The ordeal suffered by three girls at the hands of private security personnel at Mr. Price – a shopping mall in Accra – a few days ago was as harrowing as it was humiliating.
Both Mr. Price as a corporate entity and Ghana as a country, share in the dented image the action has visited upon them.
Condemnable as it is, it presents us as a people with an opportunity to consider the spate of mob action with a view to countering them or even reducing them to the barest minimum.
Last Saturday, Asylum Down, Accra, was the scene of a lynching of a young man, one of many to be recorded in the country, after someone shot into a crowd of people at a social spot in the neighbourhood.
Many innocent persons have died through such reckless handling of suspects. Innocent persons can simply lose their lives when others decide to frame them up. By the time such persons are able to defend themselves by word of mouth, they would have long been dead.
This is ample reason why such jungle justice is not, and should not be permitted in any civilized society where the rule of law is operative.
The video footage, which made the rounds in social circles soon after the humiliating ordeal was meted out on the three ladies, provoked a flurry of activities among human rights organizations expectedly.
Employers of private security personnel should, as a matter of urgency, organize, through collaboration with human rights organizations, lessons on right protection and actions which breach these.
The defaulters, it is likely, did not know that they were breaching the law by their action. While such ignorance is no excuse in law, it is our position that private security companies would be helping the cause of human rights when they arm their employees with such knowledge.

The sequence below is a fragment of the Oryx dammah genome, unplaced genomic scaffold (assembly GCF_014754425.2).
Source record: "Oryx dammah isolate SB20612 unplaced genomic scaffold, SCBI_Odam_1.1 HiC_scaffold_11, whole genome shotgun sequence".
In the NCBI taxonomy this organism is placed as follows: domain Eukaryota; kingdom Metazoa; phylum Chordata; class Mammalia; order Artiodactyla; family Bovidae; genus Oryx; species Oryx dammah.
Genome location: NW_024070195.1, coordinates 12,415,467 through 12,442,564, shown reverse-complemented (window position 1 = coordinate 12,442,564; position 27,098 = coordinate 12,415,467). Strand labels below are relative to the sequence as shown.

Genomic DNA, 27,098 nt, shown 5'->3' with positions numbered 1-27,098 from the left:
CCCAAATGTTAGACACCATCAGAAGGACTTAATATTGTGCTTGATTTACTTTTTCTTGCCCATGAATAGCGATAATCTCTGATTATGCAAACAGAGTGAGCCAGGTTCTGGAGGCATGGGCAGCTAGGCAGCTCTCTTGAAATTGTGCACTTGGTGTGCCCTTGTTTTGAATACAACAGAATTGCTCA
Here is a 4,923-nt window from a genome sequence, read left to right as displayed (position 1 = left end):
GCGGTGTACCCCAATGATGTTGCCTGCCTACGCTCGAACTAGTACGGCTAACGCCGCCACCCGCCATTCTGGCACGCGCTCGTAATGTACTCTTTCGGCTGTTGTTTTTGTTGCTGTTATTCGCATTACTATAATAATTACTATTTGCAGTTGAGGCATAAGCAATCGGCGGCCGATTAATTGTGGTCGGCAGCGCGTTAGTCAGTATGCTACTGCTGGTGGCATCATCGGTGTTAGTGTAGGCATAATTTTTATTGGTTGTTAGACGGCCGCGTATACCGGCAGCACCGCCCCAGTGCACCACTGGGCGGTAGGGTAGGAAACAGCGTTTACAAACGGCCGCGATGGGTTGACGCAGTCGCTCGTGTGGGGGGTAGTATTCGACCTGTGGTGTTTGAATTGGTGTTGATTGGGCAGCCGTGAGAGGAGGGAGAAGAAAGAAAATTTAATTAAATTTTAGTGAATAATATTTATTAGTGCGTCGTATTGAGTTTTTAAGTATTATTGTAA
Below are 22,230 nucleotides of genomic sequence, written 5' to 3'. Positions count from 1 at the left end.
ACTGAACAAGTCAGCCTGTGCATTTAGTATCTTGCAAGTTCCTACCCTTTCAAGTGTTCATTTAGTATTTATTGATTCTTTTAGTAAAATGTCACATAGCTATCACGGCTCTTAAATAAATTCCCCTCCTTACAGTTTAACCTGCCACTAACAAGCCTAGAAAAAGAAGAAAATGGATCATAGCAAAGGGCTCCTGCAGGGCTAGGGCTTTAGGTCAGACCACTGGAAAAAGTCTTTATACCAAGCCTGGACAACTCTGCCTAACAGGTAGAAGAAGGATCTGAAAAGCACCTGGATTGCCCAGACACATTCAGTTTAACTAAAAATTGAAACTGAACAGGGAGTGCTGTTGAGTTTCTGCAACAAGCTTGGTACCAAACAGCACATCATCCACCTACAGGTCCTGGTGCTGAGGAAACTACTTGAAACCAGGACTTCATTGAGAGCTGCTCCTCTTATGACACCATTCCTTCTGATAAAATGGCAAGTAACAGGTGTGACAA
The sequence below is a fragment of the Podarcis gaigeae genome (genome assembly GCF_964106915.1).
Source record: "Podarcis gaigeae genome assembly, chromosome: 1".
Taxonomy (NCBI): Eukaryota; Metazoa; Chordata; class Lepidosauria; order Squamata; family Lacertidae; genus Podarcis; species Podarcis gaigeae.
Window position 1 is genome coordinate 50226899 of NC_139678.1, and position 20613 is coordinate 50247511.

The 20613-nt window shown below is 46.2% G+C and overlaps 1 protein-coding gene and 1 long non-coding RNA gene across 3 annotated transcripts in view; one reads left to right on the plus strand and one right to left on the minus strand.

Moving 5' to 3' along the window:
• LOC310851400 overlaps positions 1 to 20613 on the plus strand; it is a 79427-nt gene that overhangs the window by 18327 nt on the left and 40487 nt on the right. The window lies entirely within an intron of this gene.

Mr. Price and the surrounding shops are frequented by not only local customers, but the expatriate community. The latter certainly found the spectacle as repulsive as some of the locals, and this is one of our worries.
The trauma suffered by the suspects when they were not even arraigned, was enough to kill them. In our social setting where such humiliation can be used by others to ridicule them, the young women could bear the scars of their ordeal for life and deprive them of attracting prospective suitors.
We are pleased at the swift intervention of the Ghana Police Service and indeed others with interest in the protection of human rights and how these have brought the subject to the public domain.
Just why the suspects behind the ordeal suffered by the ladies did not turn them over to the police for investigations and the application of the necessary action, is something we find absurd.
After the ordeal, the predators simply asked their prey to go, hoping that it was the end of a job well executed and perhaps expecting to receive kudos from their employers and the rest of their compatriots. Not so, it was most reprehensible, bereft of civility.